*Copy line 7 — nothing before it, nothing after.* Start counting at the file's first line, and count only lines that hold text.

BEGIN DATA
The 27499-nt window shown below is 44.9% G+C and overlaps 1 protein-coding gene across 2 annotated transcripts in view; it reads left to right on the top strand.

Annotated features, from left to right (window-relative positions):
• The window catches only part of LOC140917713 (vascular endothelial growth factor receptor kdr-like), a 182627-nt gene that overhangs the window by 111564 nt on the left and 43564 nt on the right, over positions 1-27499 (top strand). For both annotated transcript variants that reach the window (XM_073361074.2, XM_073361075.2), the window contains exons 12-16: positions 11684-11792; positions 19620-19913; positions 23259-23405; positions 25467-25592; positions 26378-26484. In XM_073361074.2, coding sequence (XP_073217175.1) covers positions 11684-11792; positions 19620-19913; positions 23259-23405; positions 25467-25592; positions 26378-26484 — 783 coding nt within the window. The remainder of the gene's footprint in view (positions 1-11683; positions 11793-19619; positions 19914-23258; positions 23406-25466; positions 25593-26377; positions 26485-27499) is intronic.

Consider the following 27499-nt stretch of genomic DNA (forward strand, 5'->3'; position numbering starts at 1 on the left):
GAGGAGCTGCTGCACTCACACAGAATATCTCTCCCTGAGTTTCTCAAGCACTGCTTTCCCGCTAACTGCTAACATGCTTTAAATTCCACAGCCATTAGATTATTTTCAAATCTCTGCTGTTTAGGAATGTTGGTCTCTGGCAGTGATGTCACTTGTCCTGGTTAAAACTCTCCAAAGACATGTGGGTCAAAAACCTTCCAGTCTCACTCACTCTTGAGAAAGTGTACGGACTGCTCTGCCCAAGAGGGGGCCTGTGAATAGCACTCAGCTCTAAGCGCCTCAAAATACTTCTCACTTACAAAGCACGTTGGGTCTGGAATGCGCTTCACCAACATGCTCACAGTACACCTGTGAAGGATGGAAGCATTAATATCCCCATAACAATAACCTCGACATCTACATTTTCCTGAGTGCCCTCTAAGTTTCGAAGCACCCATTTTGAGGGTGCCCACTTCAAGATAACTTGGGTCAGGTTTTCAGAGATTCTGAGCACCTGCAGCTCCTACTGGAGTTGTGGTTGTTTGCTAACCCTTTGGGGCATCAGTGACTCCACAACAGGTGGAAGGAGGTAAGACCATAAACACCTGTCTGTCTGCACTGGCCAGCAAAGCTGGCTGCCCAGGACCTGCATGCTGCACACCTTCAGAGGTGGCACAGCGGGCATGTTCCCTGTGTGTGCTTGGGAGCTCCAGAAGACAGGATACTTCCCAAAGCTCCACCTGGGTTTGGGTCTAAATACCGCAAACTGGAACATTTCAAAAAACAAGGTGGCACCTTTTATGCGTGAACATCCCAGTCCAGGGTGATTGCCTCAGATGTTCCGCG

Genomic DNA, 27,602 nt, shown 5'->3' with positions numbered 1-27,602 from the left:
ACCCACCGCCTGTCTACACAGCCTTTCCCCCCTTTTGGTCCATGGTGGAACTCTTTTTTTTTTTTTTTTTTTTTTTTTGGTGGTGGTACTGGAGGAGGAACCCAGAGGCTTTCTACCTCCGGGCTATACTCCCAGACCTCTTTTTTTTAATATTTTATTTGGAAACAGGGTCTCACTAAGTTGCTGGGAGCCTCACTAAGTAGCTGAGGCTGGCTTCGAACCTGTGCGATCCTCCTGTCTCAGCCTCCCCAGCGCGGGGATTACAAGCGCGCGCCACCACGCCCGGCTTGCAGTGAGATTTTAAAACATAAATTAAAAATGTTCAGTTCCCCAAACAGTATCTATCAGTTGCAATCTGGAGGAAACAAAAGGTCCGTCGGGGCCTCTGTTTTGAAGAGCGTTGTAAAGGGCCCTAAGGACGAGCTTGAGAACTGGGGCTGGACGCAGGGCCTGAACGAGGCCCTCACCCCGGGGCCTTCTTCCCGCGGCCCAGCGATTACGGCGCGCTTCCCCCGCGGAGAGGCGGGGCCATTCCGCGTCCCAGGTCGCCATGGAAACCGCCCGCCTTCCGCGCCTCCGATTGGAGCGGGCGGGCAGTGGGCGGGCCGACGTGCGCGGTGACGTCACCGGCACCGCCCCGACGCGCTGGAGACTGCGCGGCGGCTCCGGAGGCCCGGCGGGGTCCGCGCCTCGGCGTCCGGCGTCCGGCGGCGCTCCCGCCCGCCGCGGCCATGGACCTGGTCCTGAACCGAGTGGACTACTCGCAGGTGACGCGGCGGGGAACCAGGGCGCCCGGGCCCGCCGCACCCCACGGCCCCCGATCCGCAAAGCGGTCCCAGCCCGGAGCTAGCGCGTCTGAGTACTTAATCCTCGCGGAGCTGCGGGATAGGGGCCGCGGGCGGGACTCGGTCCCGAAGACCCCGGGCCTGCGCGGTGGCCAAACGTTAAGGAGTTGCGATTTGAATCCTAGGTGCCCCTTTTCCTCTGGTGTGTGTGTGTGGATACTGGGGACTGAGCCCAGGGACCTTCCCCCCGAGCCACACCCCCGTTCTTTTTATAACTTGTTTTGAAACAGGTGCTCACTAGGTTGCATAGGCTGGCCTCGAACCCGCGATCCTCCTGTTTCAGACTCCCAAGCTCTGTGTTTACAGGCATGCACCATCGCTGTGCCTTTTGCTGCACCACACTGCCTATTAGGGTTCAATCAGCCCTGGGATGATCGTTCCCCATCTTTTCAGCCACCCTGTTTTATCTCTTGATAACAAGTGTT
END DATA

ACCCACCGCCTGTCTACACAGCCTTTCCCCCCTTTTGGTCCATGGTGGAACTCTTTTTTTTTTTTTTTTTTTTTTTTTGGTGGTGGTACTGGAGGAGGAACCCAGAGGCTTTCTACCTCCGGGCTATACTCCCAGACCTCTTTTTTTTAATATTTTATTTGGAAACAGGGTCTCACTAAGTTGCTGGGAGCCTCACTAAGTAGCTGAGGCTGGCTTCGAACCTGTGCGATCCTCCTGTCTCAGCCTCCCCAGCGCGGGGATTACAAGCGCGCGCCACCACGCCCGGCTTGCAGTGAGATTTTAAAACATAAATTAAAAATGTTCAGTTCCCCAAACAGTATCTATCAGTTGCAATCTGGAGGAAACAAAAGGTCCGTCGGGGCCTCTGTTTTGAAGAGCGTTGTAAAGGGCCCTAAGGACGAGCTTGAGAACTGGGGCTGGACGCAGGGCCTGAACGAGGCCCTCACCCCGGGGCCTTCTTCCCGCGGCCCAGCGATTACGGCGCGCTTCCCCCGCGGAGAGGCGGGGCCATTCCGCGTCCCAGGTCGCCATGGAAACCGCCCGCCTTCCGCGCCTCCGATTGGAGCGGGCGGGCAGTGGGCGGGCCGACGTGCGCGGTGACGTCACCGGCACCGCCCCGACGCGCTGGAGACTGCGCGGCGGCTCCGGAGGCCCGGCGGGGTCCGCGCCTCGGCGTCCGGCGTCCGGCGGCGCTCCCGCCCGCCGCGGCCATGGACCTGGTCCTGAACCGAGTGGACTACTCGCAGGTGACGCGGCGGGGAACCAGGGCGCCCGGGCCCGCCGCACCCCACGGCCCCCGATCCGCAAAGCGGTCCCAGCCCGGAGCTAGCGCGTCTGAGTACTTAATCCTCGCGGAGCTGCGGGATAGGGGCCGCGGGCGGGACTCGGTCCCGAAGACCCCGGGCCTGCGCGGTGGCCAAACGTTAAGGAGTTGCGATTTGAATCCTAGGTGCCCCTTTTCCTCTGGTGTGTGTGTGTGGATACTGGGGACTGAGCCCAGGGACCTTCCCCCCGAGCCACACCCCCGTTCTTTTTATAACTTGTTTTGAAACAGGTGCTCACTAGGTTGCATAGGCTGGCCTCGAACCCGCGATCCTCCTGTTTCAGACTCCCAAGCTCTGTGTTTACAGGCATGCACCATCGCTGTGCCTTTTGCTGCACCACACTGCCTATTAGGGTTCAATCAGCCCTGGGATGATCGTTCCCCATCTTTTCAGCCACCCTGTTTTATCTCTTGATAACAAGTGTT